Date   

Can NVDA monitor a set area of the screen?

Robin
 

I was a long time window-eyes user, now using jaws which is a very
bloated program.
In both of these programs one could set up a window around a portion of
the screen and read it with a hot key.
can this be done with nvda?
I have only just downloaded nvda to try it, and find it very snappy.
it does'nt lose focus like jaws!

Cheers Robin.
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Re: Find On Page

Luke Davis
 

Steve Nutt wrote:

No, because people may want to use the browser find function for their own reasons.
Can you speculate what one of those reasons might be? Since in speech and braille its results can not, afaik, be accessed?

I like Joseph, don't believe in blocking app specific functions with a screen reader.
Well, I've already made my argument about browse mode effectively not being the browser, which is why in this rare case, I don't agree with that view. I won't rehash that.

Luke


Re: NVDA Speech Dict: Match pattern after line of certain pattern

William
 

Ok understood, thanks.

Luke Davis 於 16/4/2021 7:28 寫道:

William wrote:

If I want to configure NVDA speech dict to match pattern that occur after certain patter of line, is it possible?
No.

While regular expressions are capable of this, NVDA is not, because of how it processes dictionaries.

I wrote a test file:

test1
test2
test3

And did a say-all on it.
This, from the log, is how NVDA processes that event:

Input: kb(desktop):NVDA+downArrow
Speaking [CallbackCommand(name=say-all:lineReached), 'test1\r\n', CallbackCommand(name=say-all:lineReached), 'test2\r\n', CallbackCommand(name=say-all:lineReached), 'test3\r\n', CallbackCommand(name=say-all:lineReached)]

Ignoring the stuff not in single quotes, you can see that each line is handled, and therefore processed, separately.
It is little different than using your arrow key to read the text line by line.

You could commission someone to write an add-on for you to do this if you really need it, but NVDA can't do it by default.

Luke

"In this life there are obstacles, and forces who overcome obstacles. You can be either one or the other.
If you refuse to even try to clear an obstacle, you become the obstacle."
- Joel Shepherd




Re: Find On Page

Steve Nutt
 

No, because people may want to use the browser find function for their own reasons.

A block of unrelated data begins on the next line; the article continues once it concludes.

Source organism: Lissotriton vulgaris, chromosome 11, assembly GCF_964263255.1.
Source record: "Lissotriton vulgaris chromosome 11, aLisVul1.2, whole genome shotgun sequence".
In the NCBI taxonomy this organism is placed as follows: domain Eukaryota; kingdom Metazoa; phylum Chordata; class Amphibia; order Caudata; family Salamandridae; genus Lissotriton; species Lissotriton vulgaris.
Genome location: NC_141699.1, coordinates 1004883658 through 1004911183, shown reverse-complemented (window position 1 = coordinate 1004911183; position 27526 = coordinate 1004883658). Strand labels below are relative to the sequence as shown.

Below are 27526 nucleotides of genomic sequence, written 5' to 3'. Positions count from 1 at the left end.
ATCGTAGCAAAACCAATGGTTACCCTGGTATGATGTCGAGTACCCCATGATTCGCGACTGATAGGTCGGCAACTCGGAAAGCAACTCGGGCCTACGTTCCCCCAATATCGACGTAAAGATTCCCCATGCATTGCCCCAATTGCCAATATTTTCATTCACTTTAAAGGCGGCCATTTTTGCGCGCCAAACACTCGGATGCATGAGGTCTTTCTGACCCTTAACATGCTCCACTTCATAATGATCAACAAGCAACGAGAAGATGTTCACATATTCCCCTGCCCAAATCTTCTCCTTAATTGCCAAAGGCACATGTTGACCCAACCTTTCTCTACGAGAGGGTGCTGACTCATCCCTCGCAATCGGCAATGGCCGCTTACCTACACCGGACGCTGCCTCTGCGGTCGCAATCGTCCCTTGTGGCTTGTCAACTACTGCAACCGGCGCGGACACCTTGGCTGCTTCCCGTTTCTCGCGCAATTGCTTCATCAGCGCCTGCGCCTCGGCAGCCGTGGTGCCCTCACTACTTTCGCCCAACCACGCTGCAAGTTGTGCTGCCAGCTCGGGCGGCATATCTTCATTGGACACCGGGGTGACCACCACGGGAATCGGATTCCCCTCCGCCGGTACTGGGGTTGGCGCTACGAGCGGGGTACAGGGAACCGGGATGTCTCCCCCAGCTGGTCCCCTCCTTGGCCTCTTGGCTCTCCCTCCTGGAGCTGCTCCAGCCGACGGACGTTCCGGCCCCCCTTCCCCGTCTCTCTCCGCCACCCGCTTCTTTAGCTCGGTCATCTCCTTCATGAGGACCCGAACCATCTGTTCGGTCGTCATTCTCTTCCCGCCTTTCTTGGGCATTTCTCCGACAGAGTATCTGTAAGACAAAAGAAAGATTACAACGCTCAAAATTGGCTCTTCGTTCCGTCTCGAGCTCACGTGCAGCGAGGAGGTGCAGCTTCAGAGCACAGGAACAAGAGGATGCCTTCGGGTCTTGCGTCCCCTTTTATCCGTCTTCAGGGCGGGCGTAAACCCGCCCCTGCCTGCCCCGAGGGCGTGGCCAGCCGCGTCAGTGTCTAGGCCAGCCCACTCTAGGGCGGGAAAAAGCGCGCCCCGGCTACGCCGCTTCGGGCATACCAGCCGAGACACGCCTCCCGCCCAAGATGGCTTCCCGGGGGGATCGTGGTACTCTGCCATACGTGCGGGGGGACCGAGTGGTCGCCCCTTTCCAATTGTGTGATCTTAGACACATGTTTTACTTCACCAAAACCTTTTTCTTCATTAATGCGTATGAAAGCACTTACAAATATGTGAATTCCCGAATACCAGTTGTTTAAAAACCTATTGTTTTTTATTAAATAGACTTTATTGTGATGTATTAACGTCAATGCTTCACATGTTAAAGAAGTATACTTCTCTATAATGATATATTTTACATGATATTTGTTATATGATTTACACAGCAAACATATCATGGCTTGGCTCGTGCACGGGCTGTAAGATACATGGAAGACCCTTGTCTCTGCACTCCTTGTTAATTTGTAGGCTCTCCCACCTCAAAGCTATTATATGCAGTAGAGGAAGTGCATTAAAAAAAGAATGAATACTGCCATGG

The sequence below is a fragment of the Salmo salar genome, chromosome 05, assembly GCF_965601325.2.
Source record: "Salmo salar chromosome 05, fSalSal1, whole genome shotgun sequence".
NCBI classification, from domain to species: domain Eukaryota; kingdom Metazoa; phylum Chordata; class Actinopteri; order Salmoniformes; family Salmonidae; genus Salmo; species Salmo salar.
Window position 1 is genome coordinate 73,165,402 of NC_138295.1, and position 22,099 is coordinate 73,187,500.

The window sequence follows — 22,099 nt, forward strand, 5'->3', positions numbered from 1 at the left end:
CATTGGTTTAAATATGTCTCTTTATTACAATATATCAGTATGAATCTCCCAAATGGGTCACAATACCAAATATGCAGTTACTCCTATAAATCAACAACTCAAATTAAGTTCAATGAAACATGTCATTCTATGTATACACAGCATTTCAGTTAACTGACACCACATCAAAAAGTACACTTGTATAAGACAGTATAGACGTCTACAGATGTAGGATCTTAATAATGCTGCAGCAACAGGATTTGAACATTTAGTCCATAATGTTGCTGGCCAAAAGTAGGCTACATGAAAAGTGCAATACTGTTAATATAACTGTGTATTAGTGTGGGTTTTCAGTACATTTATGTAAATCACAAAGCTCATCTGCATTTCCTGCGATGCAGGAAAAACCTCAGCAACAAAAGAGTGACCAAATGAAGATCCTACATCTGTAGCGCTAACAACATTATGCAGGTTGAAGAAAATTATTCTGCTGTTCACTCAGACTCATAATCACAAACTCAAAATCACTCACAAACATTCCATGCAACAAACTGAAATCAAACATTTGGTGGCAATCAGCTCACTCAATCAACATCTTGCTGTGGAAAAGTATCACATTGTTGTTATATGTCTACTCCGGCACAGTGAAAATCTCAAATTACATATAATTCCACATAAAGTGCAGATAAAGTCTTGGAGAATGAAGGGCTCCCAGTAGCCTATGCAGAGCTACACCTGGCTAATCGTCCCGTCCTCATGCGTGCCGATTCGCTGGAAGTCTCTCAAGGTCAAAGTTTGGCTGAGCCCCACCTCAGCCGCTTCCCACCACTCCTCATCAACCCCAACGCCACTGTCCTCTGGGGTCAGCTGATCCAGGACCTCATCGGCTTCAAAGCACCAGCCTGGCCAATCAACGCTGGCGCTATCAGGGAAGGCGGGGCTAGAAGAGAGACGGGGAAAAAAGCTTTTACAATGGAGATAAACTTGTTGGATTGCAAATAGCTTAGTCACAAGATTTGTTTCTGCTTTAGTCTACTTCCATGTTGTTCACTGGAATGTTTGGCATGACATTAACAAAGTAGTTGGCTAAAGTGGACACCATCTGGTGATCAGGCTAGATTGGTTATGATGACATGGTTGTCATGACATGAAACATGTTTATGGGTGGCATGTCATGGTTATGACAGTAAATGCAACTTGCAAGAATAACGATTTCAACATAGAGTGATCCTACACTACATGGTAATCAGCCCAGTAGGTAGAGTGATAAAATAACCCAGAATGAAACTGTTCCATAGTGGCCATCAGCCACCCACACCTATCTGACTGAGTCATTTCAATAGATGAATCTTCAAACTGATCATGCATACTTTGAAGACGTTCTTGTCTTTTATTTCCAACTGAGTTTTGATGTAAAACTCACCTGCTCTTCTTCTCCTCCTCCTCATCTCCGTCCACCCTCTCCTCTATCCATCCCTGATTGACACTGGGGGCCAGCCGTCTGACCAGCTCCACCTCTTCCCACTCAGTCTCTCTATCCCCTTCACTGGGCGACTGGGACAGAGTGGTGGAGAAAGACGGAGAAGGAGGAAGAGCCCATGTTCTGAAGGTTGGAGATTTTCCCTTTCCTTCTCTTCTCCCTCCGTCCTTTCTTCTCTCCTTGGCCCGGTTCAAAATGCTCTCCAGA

I like Joseph, don't believe in blocking app specific functions with a screen reader.

All the best

Steve

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-----Original Message-----
From: nvda@nvda.groups.io <nvda@nvda.groups.io> On Behalf Of Bob Cavanaugh
Sent: 09 April 2021 20:11
To: nvda@nvda.groups.io
Subject: Re: [nvda] Find On Page

This in principal makes sense. However, when searching for plain text on a webpage, wouldn't it make sense to use the browser's find command rather than the screen reader specific one?

On 4/9/21, Joseph Lee <joseph.lee22590@gmail.com> wrote:
Hi,
NVDA tries its best to avoid assigning app native commands to its own
functions unless a feature the app command invokes is not working well
(Excel's cell comment (F2) command is a good example of this exception
where Excel's own cell comments dialog isn't quite useful). Because
Control+F is a browser command, NVDA does not assign it to its own
find command. At first, this may seem counterintuitive, but when you
consider the fact that you must learn app commands in addition to screen reader commands, it makes sense:
let NVDA do its best at what it does, and let apps do what they do the
best (this principle is sometimes called "separation of concerns").
P.S. Although not really related to the immediate concern, when I
write app modules and need to create commands for NVDA users, I do my
best to avoid app native keyboard shortcuts.
Cheers,
Joseph

-----Original Message-----
From: nvda@nvda.groups.io <nvda@nvda.groups.io> On Behalf Of Bob
Cavanaugh
Sent: Friday, April 9, 2021 11:46 AM
To: nvda@nvda.groups.io
Subject: Re: [nvda] Find On Page

That was a much more technical answer than I was looking for, but